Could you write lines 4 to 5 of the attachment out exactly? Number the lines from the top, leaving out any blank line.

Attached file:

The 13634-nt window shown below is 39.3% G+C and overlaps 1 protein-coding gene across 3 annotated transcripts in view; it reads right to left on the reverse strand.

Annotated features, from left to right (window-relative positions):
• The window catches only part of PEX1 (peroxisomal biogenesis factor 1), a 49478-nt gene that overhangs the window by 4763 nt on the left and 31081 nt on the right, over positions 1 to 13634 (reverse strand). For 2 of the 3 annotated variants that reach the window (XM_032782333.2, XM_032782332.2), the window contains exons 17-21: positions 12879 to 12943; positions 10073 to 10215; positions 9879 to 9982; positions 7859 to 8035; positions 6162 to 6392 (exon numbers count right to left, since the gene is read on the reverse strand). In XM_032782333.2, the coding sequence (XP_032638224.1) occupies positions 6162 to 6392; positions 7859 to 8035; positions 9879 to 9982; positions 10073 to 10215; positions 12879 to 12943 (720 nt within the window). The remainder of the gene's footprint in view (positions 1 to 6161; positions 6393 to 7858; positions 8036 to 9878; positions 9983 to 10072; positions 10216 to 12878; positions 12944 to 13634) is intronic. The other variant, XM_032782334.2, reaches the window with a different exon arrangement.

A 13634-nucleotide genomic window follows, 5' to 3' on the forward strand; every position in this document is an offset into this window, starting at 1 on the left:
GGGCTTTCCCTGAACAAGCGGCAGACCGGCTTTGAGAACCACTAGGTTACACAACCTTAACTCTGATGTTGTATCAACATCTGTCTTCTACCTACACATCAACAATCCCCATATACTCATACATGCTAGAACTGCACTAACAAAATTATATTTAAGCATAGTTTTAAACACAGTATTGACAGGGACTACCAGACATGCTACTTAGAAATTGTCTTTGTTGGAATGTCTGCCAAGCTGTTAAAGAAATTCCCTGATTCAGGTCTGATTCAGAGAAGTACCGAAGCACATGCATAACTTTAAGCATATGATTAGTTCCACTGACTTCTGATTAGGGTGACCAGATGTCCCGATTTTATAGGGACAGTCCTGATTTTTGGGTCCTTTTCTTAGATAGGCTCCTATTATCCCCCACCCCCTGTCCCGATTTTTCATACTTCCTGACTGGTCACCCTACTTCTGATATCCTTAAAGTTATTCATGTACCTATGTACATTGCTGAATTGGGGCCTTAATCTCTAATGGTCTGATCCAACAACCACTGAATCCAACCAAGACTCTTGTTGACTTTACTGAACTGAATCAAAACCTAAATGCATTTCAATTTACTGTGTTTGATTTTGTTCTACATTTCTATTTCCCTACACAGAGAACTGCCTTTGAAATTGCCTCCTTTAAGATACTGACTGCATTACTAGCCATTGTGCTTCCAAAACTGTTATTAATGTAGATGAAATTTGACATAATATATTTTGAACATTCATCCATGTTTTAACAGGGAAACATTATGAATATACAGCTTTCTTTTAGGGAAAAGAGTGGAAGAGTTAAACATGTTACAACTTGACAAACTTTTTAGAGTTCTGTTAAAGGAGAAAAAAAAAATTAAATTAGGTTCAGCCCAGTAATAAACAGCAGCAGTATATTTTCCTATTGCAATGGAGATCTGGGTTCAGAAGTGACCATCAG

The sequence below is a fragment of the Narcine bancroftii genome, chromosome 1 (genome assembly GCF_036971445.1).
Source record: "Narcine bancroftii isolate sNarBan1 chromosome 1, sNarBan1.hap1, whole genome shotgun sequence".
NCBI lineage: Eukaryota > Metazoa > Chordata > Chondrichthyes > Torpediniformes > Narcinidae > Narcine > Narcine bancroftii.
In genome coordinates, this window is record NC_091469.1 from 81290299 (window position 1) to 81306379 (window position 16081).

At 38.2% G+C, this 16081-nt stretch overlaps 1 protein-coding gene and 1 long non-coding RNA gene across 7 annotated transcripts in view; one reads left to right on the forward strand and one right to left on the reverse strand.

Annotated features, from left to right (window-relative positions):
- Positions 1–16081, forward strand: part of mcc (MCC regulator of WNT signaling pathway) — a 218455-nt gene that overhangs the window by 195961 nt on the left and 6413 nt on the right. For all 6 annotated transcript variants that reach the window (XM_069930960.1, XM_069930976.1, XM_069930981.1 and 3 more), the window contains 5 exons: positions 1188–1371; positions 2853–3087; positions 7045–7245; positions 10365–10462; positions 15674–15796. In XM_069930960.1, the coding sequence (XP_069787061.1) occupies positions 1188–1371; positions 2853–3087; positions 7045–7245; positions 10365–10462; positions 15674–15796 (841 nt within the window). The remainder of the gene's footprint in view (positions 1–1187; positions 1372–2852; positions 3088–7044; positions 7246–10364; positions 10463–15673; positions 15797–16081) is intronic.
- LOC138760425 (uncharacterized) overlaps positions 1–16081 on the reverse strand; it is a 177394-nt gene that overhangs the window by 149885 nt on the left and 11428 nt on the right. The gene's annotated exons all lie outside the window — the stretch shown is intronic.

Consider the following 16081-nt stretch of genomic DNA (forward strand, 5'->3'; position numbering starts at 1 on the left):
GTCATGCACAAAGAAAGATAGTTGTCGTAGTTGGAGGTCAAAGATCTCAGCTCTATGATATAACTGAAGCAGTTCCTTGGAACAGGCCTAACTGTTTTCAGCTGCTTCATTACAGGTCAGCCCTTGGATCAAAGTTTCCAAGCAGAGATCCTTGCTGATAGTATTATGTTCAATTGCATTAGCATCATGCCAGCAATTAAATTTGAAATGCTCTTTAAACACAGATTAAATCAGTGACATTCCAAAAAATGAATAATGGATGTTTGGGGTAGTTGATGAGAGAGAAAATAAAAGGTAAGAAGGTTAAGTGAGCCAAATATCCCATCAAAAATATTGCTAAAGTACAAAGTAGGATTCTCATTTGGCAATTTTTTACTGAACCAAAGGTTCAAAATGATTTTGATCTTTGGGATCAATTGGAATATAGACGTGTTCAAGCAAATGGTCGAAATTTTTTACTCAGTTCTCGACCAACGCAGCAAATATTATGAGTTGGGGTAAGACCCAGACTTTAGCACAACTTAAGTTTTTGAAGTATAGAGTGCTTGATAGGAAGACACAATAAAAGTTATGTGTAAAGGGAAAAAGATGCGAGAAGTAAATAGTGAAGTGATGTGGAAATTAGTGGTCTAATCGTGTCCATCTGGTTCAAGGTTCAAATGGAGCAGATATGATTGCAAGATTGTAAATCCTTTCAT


A 13634-nucleotide genomic window follows, 5' to 3' on the forward strand; every position in this document is an offset into this window, starting at 1 on the left:
GGGCTTTCCCTGAACAAGCGGCAGACCGGCTTTGAGAACCACTAGGTTACACAACCTTAACTCTGATGTTGTATCAACATCTGTCTTCTACCTACACATCAACAATCCCCATATACTCATACATGCTAGAACTGCACTAACAAAATTATATTTAAGCATAGTTTTAAACACAGTATTGACAGGGACTACCAGACATGCTACTTAGAAATTGTCTTTGTTGGAATGTCTGCCAAGCTGTTAAAGAAATTCCCTGATTCAGGTCTGATTCAGAGAAGTACCGAAGCACATGCATAACTTTAAGCATATGATTAGTTCCACTGACTTCTGATTAGGGTGACCAGATGTCCCGATTTTATAGGGACAGTCCTGATTTTTGGGTCCTTTTCTTAGATAGGCTCCTATTATCCCCCACCCCCTGTCCCGATTTTTCATACTTCCTGACTGGTCACCCTACTTCTGATATCCTTAAAGTTATTCATGTACCTATGTACATTGCTGAATTGGGGCCTTAATCTCTAATGGTCTGATCCAACAACCACTGAATCCAACCAAGACTCTTGTTGACTTTACTGAACTGAATCAAAACCTAAATGCATTTCAATTTACTGTGTTTGATTTTGTTCTACATTTCTATTTCCCTACACAGAGAACTGCCTTTGAAATTGCCTCCTTTAAGATACTGACTGCATTACTAGCCATTGTGCTTCCAAAACTGTTATTAATGTAGATGAAATTTGACATAATATATTTTGAACATTCATCCATGTTTTAACAGGGAAACATTATGAATATACAGCTTTCTTTTAGGGAAAAGAGTGGAAGAGTTAAACATGTTACAACTTGACAAACTTTTTAGAGTTCTGTTAAAGGAGAAAAAAAAAATTAAATTAGGTTCAGCCCAGTAATAAACAGCAGCAGTATATTTTCCTATTGCAATGGAGATCTGGGTTCAGAAGTGACCATCAG